Taxes for California LLCs
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Every LLC in California is required to pay specific taxes and fees each year. An LLC in California can be classified by the California Franchise Tax Board as partnership, a corporation or a disregarded entity. This guide assumes that an LLC has not sought to change its tax status, and thus will be treated as a partnership (the default tax status for LLCs).
Please note: LLC taxes are a complex undertaking. This guide should not be used as tax advice, but rather a broad outline of the general tax and fee requirements for limited liability companies in California.
Doing Business in California
If your California LLC has “done business in California” for at least one day of the year, you’ll have to pay the California Franchise Tax.
For taxable years beginning on or after January 1, 2011, an LLC meets the state requirement of “doing business in California” if it does any of the following:
- Your LLC is organized or commercially domiciled in California
- Your sales, including sales by agents and independent contractors, exceed the lesser of $536,446 or 25% of your LLC’s total sales
- Your LLC’s real property and tangible property in California exceeds the lesser of $53,644 or 25% of your LLC’s total real property and tangible property
- The amount paid in California by your LLC for compensation exceeds the lesser of $53,664 or 25% of the total compensation paid by your LLC
An LLC is considered to be doing business in the state if there is a member doing business on behalf of the company in California.
California Franchise Tax LLC Exemption
In 2020, California’s state legislature passed a bill exempting some businesses from paying the California Franchise Tax during their first taxable year. California LLCs, LPs, and LLPs formed between January 1, 2021 and December 31, 2021 do not have to pay the California Franchise Tax for their first taxable year. Those businesses will begin paying the California Franchise Tax during their second taxable year in business. See California Assembly Bill 85 for more information.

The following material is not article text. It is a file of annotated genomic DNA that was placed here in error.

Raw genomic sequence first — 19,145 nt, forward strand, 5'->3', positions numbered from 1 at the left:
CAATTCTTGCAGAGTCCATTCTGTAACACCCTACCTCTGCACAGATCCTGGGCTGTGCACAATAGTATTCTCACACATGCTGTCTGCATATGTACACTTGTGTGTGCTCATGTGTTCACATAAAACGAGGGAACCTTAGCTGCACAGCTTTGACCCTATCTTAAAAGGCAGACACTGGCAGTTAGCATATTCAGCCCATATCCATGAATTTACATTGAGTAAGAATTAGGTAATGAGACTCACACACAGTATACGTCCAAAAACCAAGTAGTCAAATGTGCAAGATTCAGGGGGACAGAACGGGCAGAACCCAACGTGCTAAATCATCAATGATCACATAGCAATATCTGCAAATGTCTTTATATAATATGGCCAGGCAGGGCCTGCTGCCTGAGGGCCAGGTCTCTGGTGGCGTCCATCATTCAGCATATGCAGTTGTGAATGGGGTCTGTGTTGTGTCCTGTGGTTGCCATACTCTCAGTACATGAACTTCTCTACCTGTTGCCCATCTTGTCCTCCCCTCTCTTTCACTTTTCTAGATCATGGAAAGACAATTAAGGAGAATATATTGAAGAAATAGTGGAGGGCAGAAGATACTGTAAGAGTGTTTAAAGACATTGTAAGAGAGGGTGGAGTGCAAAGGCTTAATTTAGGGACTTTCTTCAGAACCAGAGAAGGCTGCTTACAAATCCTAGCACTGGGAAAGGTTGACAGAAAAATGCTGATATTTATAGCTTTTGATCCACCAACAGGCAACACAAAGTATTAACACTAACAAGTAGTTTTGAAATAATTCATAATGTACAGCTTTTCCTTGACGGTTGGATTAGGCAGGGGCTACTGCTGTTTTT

California LLC Annual Franchise Tax
A California LLC, like all entities in California, must pay the state’s annual Franchise Tax. This tax is $800 for all California LLCs.
The annual Franchise Tax is due the 15th day of the fourth month after the beginning of the tax year. You must file Form 3522 (LLC Tax Voucher). A late fee is assessed if the Franchise Tax is not paid on time.
Be sure to file the proper form if you are filing by mail (don’t try to pay the Franchise Tax on or with your Form 568). You can also file online. Online payments are assessed a 2.3% convenience fee.
California LLC Fee
California also imposes a yearly LLC Fee in addition to the Franchise Tax. This fee only affects LLCs with an annual income equal to or over $250,000. If your annual income falls below this, then you do not owe any fee.
For LLCs with annual income equal to or greater than $250,000, the fee is as follows:
|$250,000 to $499,000||$900|
|$500,000 to $999,999||$2500|
|$1,000,000 to $4,999,999||$6000|
|$5,000,000 and up||$11,790|
You must estimate the fee you will owe for the year and make an estimate fee payment by the 15th day of the sixth month of the current taxable year. The proper form is the FTB 3536 (Estimated Fee for LLCs). If your estimated payment is less than what you actually owe, you will be penalized. The penalty is equal to 10% of the amount your LLC owed for the year.
LLC Income: Form 568
Every year, your California LLC will have to file an LLC Return of Income (Form 568). This filing will take into account your Franchise Tax and LLC Fee, although you will not pay those taxes here. Think of the Form 568 as a master tax form where all of your LLC’s income, taxes, overages, withholding, etc. are listed and accounted for.
What’s Listed on the Form 568:
- Total LLC Income
- LLC Fee
- Annual LLC Tax
- Non-consenting Nonresident Members’ Tax Liability
- Over-payment From Previous Years
- Use Tax
- Value of LLC Assets, Liabilities and Capital
- Property Distributions
- Beneficial Interests in a Trust
- Ownership of Additional Businesses
- Income Deferment
- Tax Credits
- Members’ Shares of Income, Deductions, Credits
The above is not a complete list of all the information which must be reported on the Form 568. You can view the Form 568 and Instructions for more information.